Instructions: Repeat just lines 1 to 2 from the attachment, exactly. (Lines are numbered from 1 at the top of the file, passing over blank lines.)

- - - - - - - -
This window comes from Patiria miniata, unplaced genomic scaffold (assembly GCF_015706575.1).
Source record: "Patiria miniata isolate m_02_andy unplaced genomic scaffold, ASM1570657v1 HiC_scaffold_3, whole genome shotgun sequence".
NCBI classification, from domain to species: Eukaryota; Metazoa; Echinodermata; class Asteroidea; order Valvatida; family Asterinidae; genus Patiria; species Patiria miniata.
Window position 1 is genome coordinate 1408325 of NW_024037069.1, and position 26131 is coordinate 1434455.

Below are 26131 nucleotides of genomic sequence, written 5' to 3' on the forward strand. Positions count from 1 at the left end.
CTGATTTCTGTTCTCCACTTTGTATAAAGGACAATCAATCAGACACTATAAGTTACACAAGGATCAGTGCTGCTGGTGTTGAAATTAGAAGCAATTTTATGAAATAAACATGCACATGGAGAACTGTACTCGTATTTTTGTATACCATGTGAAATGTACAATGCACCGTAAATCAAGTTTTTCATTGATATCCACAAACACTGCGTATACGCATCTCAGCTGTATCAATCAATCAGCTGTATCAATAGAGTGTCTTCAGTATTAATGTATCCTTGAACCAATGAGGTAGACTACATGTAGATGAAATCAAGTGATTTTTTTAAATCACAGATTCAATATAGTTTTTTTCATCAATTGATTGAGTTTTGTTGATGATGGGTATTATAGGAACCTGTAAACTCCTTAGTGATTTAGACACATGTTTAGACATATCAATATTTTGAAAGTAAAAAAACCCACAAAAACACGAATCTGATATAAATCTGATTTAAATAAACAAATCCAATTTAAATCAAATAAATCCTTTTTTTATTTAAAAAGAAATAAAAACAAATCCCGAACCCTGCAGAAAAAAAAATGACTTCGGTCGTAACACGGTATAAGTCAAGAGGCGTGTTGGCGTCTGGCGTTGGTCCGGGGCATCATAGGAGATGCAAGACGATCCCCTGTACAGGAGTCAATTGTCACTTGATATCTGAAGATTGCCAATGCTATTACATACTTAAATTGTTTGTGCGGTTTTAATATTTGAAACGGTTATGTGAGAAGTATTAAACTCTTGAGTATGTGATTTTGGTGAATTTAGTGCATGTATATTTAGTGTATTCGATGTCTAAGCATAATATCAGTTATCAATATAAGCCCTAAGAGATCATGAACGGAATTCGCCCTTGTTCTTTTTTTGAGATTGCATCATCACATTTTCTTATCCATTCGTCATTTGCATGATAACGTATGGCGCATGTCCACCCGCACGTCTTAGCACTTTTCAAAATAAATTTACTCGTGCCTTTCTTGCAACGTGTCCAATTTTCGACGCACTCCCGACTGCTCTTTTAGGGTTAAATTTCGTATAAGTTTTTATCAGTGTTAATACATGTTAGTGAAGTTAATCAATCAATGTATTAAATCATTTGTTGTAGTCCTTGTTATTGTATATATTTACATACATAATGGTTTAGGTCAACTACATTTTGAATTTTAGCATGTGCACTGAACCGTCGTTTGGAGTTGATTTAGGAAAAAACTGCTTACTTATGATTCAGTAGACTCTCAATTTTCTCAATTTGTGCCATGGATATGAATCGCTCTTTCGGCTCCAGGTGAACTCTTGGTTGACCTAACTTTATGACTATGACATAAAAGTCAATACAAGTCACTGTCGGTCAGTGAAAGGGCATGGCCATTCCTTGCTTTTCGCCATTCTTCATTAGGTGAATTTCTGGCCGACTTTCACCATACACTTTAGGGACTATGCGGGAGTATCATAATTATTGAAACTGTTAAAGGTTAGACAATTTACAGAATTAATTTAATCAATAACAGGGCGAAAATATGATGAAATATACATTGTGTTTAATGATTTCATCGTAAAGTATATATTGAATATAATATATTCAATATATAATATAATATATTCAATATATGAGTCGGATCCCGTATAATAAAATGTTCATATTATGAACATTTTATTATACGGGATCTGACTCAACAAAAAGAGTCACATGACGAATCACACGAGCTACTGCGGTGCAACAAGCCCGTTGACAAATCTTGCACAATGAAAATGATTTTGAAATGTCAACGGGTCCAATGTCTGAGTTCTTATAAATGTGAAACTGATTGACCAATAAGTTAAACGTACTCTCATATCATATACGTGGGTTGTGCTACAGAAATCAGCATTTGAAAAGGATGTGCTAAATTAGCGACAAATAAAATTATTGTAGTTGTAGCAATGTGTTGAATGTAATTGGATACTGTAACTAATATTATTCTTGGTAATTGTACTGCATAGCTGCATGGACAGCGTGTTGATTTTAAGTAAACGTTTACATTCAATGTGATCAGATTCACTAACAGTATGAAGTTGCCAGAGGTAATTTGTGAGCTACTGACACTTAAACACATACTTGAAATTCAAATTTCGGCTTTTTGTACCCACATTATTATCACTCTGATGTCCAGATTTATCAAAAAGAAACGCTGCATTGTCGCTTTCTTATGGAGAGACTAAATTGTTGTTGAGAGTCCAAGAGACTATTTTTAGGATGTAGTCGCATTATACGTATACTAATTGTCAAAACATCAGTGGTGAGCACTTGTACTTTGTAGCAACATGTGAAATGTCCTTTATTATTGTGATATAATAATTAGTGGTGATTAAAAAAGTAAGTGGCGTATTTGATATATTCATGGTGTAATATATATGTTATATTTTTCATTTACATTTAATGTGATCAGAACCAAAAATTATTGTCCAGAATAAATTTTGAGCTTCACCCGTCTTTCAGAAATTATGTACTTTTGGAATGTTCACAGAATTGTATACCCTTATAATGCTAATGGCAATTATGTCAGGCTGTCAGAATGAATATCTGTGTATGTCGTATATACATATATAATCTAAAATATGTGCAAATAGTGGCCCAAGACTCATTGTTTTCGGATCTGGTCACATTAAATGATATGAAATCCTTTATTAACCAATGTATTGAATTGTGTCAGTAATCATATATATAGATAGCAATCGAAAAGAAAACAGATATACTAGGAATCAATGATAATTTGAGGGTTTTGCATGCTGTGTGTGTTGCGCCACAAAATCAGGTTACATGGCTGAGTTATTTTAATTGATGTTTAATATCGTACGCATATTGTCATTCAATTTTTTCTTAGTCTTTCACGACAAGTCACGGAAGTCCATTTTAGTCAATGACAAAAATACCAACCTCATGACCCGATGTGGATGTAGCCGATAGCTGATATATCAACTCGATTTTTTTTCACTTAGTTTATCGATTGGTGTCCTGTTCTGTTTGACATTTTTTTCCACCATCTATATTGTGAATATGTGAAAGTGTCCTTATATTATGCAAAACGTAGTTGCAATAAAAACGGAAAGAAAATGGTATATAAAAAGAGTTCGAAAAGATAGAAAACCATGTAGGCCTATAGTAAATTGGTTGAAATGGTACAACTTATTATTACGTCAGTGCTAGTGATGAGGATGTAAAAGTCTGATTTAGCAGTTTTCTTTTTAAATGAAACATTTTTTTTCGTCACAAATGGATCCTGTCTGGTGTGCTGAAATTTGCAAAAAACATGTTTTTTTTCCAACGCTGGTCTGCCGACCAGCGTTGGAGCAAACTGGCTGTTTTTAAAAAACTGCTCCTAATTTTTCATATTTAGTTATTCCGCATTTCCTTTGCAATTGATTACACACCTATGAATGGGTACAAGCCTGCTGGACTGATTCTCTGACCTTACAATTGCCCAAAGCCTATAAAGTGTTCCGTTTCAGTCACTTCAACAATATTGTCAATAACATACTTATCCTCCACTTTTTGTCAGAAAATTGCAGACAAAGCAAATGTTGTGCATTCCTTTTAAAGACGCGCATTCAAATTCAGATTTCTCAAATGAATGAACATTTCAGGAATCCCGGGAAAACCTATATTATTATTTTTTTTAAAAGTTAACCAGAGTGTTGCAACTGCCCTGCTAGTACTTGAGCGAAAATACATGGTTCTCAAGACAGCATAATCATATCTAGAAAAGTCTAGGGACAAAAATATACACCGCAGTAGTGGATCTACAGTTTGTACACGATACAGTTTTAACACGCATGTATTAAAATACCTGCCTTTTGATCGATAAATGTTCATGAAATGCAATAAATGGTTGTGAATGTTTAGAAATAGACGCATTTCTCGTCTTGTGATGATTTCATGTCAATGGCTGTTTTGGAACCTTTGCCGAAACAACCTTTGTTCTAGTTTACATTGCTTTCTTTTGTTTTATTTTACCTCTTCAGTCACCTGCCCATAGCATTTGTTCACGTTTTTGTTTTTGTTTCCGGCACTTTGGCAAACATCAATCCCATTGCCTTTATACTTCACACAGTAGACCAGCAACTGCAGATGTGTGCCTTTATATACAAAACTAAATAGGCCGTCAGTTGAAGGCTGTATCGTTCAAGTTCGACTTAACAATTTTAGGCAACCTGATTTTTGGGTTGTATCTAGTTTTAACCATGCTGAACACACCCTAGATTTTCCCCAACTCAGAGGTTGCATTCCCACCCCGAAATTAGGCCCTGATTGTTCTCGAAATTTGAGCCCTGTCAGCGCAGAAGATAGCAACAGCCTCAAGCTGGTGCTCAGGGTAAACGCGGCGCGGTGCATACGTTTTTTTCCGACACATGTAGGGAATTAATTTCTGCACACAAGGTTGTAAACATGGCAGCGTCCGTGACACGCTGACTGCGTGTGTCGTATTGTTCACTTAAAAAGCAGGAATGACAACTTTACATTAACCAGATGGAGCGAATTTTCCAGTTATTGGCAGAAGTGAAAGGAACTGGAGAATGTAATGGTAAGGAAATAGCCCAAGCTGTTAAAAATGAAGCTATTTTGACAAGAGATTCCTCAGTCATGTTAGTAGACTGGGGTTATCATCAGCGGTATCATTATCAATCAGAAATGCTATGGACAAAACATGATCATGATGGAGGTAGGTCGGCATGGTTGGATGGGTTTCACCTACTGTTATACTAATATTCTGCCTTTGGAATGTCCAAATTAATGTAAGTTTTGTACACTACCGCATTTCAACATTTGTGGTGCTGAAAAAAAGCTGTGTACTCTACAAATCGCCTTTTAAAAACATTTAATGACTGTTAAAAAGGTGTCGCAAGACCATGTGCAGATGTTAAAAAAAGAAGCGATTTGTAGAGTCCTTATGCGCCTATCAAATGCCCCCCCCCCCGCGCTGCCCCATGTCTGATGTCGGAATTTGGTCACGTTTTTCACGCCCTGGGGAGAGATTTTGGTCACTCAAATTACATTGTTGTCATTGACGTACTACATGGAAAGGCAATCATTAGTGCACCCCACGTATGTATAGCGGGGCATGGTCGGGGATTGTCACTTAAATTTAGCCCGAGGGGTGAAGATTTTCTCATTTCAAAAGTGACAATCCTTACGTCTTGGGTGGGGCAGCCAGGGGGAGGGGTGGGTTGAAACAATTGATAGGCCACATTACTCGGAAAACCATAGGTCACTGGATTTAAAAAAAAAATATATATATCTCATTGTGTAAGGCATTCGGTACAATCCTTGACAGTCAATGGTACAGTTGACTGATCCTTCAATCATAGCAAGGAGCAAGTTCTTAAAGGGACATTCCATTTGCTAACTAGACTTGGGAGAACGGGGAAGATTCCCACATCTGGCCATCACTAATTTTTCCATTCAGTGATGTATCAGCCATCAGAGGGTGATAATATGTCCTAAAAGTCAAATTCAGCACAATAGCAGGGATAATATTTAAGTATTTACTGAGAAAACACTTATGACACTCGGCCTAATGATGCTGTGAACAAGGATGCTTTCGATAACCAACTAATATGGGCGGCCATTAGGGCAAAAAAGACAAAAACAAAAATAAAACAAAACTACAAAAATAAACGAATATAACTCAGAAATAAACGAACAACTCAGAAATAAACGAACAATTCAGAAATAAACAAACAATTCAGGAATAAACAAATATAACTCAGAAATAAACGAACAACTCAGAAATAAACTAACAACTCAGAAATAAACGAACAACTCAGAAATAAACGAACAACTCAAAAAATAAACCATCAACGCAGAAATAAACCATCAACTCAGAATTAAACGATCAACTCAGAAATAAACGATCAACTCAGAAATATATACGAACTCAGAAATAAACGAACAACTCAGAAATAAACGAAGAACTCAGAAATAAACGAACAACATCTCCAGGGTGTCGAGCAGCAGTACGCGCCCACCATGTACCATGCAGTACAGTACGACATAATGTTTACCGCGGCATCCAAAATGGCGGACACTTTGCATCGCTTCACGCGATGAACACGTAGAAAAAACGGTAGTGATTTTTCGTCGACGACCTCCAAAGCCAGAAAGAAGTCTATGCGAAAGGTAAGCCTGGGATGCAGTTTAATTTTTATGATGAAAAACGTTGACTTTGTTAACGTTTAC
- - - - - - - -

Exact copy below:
This window comes from Patiria miniata, unplaced genomic scaffold (assembly GCF_015706575.1).
Source record: "Patiria miniata isolate m_02_andy unplaced genomic scaffold, ASM1570657v1 HiC_scaffold_3, whole genome shotgun sequence".